Ferdinand Fox and the Hedgehog – new rhyming picture book
Just ahead of World Book Day this year I published my second rhyming picture book, Ferdinand Fox and the Hedgehog, which is already proving a huge hit with children, parents and grandparents. Print sales of this are already in the many 100s and have exceeded all expectations. I will expand on the reasons why I think it’s done so well in the new book. I will also talk about the cover challenges I faced for marketing reasons and why I will be tweaking it to fix a few things soon – all great for “lessons learned” in our continuing journey!
Barnes Children’s Literature Festival opens up to Indies
For the third year running, Barnes Children’s Literature Festival in southwest London where I live has opened up to independent authors, offering the chance to run free events alongside the paid events programme. This is a great opportunity to showcase your work then attend other children’s /YA authors’ paid events to see how they engage with their audiences. If you live within reach of London do check out their website and sign up to their mailing list to be kept in the loop. They have limited slots for the free events programme each year. High volume sales aren’t guaranteed as it just depends on who turns up, but it will be a valuable experience.
At this year’s festival the interest in children’s self-publishing was clear. It was a full house of close to 50 attendees in the marquee when I presented on the topic as part of the paid programme – you can only see just over half of the attendees in the image below 🙂 No longer is self-publishing something you need to whisper about!
Helping local school and literacy causes
Finally, one thing I love about being an author is getting involved with local community projects, or doing what I can to help with fundraising relating to literacy.
Below you can see me at Brandlehow Primary School in Putney a couple of weeks ago, close to where I live in London. The PTA is raising funds for a new library and asked a few local authors if we’d come and run some free workshops that both children and parents could attend. The money they raised through donations is going towards the library, and stood at over £700 when I last heard! The children also got to buy signed books, so everyone went home happy.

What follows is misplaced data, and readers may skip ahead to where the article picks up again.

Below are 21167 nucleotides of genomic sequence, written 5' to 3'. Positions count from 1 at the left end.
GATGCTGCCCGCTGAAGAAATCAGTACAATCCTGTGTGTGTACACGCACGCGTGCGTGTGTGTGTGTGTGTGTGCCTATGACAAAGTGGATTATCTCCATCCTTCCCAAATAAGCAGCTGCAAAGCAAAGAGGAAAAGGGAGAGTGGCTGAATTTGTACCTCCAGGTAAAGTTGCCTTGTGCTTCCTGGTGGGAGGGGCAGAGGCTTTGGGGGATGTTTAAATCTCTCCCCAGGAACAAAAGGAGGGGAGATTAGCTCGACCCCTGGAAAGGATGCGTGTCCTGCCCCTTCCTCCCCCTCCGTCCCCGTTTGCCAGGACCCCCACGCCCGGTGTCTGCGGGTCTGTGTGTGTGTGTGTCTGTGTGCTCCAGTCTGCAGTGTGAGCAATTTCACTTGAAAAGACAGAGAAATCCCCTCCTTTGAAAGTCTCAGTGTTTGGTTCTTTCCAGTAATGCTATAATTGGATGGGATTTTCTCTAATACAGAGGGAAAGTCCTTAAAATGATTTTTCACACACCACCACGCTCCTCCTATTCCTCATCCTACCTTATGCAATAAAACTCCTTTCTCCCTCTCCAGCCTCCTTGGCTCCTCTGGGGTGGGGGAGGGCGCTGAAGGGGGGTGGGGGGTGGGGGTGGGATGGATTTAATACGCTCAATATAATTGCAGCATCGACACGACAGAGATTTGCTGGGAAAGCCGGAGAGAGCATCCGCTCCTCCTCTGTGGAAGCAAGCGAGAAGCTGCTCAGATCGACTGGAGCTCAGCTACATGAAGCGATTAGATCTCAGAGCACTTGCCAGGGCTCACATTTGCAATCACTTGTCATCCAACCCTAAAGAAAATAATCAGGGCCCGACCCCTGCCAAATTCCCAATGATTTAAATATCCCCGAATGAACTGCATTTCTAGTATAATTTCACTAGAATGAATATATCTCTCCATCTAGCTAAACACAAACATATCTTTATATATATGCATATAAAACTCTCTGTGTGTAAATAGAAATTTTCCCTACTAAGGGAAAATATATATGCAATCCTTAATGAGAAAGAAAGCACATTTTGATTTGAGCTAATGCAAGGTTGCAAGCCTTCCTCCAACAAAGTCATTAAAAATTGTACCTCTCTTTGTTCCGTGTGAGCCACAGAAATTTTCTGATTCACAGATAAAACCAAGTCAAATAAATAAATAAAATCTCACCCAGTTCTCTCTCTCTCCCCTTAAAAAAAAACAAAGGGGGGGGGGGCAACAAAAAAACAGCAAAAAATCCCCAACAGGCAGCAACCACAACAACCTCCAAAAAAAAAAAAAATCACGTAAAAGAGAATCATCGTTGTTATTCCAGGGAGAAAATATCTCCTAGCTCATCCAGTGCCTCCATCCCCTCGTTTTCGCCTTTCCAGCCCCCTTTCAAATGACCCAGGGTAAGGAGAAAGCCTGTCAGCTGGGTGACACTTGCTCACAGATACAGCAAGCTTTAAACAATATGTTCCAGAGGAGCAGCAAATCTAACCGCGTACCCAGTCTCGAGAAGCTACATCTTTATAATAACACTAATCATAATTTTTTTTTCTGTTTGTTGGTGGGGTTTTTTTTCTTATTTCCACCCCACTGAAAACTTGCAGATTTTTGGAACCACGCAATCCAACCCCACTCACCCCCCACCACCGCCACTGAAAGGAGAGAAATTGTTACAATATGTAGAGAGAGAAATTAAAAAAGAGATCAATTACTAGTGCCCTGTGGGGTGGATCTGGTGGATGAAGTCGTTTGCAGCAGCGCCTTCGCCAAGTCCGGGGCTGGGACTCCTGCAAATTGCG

I’m also extremely excited to have sponsored a bookshelf for a new literacy library being built in London by the Centre for Literacy in Primary Education – a charity that works to improve literacy in primary schools.
Last, but not least, I’ve recently donated signed copies of my books to a local special needs primary school, Greenmeads Special Primary, as prizes for their quiz night last week. This was following a request from the lovely Becky Butler (or Dr Rebecca Butler to be precise!) whom I’ve know for many years. Becky’s Doctorate in education focuses on motor impairment in characters in children’s novels and how these are perceived by young readers. She also has a Masters in Children’s Literature. Stop press: she’s just emailed to tell me they raised over £7,000 on the night 🙂
GDPR and all that
I can’t sign off without mentioning GDPR, which has had us all in a tizz over the last few weeks. Personally I think it will benefit both businesses and customers by helping reduce bloated and unresponsive mailing lists for the former, and giving us customers a welcome opportunity to waive goodbye to all of those emails we signed up to in the past and no longer wish to receive.
That’s it for now. Don’t forget, if you’d like me to notify you when How to Self-publish and Market a Children’s Book is out please sign up to my mailing list if you’re not on it already – or look out for my short blog post announcement closer to the time.